Reasonable price and great performance router.
I bought this router December 2016 and still been using it very happily. When I bought it there were no reviews except only this site, so I couldn't decide to buy it easily. Actually, that review was a great influence on my decision.
I have used several routers made by different makers during 3 decades years. One of them, Iptime which is made in Korea was my favorite router but it was not enough to play games with a wireless connection. My gaming PC is about a straight-line distance of 13m from my router and there are several plaster-board walls.
At that time, my internet product was 25 Mbps NBN, I thought its speed is enough to play a game. Thus, I decided to change my router to a better one and researched and compared many routers in $300 budget.
As a result, I got 4 routers as a summary such as Iptime A6004NS, Netgear R7000, TP-Link C3150 and ASUS RT-AC68U. I evaluated product price, CPU, DRAM, Flash Memory, Lan speed, wireless speed (2.4Ghz, 5Ghz) and Firmware and marked points for each item. C3150 has fastest 5Ghz speed and over average hardware.
This website of Smallnetbuilder will be very helpful to decide to choose a better router. Until now 10 months have never trouble with this but I realized 25Mbps NBN is not enough to enjoy games even though this router connect my PC with 867Mbps full speed. Now my internet plan is 100Mbps NBN. Another tip is that mine is version 1, now you can buy version 2 which is improved for multi devices.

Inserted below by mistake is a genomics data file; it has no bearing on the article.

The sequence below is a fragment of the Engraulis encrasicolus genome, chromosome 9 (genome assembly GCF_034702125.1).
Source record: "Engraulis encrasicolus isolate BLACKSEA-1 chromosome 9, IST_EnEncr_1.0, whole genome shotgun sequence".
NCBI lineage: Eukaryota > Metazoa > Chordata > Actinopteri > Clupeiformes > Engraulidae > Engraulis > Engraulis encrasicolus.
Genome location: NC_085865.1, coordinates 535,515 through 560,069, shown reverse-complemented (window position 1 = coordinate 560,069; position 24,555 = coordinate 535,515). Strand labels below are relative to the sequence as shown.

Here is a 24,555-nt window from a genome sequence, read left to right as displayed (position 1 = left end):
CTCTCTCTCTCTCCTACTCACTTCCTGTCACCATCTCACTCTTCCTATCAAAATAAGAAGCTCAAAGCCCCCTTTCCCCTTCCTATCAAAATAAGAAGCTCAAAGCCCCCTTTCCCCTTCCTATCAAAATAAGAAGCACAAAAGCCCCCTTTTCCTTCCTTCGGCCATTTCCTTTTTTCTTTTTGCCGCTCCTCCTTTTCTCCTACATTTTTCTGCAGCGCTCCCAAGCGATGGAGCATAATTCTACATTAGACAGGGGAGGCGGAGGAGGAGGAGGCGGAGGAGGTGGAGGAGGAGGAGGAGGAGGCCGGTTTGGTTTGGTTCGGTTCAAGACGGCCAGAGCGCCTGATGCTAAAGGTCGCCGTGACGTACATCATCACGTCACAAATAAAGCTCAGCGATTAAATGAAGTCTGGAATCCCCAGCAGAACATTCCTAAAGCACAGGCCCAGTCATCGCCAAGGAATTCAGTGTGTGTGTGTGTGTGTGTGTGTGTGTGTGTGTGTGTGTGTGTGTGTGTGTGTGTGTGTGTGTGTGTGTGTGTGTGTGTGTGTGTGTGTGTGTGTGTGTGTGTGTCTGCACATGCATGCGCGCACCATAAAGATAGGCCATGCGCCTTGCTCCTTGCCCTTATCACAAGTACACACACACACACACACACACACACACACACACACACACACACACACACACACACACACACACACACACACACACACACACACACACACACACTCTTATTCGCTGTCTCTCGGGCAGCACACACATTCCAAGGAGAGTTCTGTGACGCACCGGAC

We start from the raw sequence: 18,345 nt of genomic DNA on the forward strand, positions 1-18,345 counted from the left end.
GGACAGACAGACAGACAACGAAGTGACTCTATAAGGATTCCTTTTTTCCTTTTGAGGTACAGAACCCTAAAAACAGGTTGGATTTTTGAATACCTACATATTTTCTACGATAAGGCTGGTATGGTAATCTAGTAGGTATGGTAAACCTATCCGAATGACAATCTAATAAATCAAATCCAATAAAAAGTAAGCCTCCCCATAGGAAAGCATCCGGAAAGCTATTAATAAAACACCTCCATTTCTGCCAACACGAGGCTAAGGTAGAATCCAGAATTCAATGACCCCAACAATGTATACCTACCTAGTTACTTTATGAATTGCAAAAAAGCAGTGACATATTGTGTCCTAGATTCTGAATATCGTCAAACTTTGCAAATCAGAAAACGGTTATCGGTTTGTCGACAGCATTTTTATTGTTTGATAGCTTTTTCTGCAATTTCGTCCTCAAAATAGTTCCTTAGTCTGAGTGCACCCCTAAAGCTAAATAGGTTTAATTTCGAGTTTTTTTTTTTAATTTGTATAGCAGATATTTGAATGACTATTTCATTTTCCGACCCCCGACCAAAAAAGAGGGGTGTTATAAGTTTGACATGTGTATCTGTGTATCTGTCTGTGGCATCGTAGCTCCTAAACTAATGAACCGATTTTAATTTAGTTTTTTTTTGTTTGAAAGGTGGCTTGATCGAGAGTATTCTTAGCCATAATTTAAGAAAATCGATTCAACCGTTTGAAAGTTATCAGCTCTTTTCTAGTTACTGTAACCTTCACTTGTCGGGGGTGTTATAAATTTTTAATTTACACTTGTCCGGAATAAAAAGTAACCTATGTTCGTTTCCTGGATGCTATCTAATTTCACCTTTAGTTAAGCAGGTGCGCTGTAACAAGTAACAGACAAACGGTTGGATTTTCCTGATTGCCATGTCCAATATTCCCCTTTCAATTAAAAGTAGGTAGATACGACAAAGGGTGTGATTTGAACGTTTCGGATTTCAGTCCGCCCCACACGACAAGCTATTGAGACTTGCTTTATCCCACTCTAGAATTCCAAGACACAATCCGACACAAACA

After I wrote this review, I found this router's price is much higher than what I purchased. I bought C3150 for $259, it included a redemption of RE350.
Amongst the best of 2016 router technology.
After a couple of happy years with an Asus RT-AC68U, curiosity got the better of me. I didn't have any wifi clients on my home network that could use the latest MU-MIMO technology, but I had read that you could get SOME improvement by changing up to a 4T4R (4 transmitting and receiving antennae) from a 3T3R. According to Smallnetbuilder, the Archer C3150 currently has the best 5 Ghz performance, so when I found a special price, I took the bait.
Unboxing the C3150 produced no surprises. I've owned TP-Link stuff in the past, and in general it's solidly built. This is a nice looking product, although its gloss black front topside will show dust and fingermarks readily. It's quite heavy, owing to some good internal metal heat-sinking. The website pictures show its sleek look, but it's no mini router - you'll need a good 30 cm of shelf width (including a little room for ventilation).